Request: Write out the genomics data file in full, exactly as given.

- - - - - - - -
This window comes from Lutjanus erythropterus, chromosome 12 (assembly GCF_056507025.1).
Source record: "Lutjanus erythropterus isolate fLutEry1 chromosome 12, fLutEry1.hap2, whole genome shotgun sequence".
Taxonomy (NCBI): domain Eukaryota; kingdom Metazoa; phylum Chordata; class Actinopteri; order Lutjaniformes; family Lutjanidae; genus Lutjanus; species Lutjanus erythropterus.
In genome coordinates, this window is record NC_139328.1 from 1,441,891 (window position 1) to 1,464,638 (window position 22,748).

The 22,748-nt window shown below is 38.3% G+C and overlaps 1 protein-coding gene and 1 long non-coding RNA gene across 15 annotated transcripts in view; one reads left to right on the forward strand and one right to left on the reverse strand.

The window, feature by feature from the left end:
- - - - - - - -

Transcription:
This window comes from Lutjanus erythropterus, chromosome 12 (assembly GCF_056507025.1).
Source record: "Lutjanus erythropterus isolate fLutEry1 chromosome 12, fLutEry1.hap2, whole genome shotgun sequence".
Taxonomy (NCBI): domain Eukaryota; kingdom Metazoa; phylum Chordata; class Actinopteri; order Lutjaniformes; family Lutjanidae; genus Lutjanus; species Lutjanus erythropterus.
In genome coordinates, this window is record NC_139328.1 from 1,441,891 (window position 1) to 1,464,638 (window position 22,748).

The 22,748-nt window shown below is 38.3% G+C and overlaps 1 protein-coding gene and 1 long non-coding RNA gene across 15 annotated transcripts in view; one reads left to right on the forward strand and one right to left on the reverse strand.

The window, feature by feature from the left end: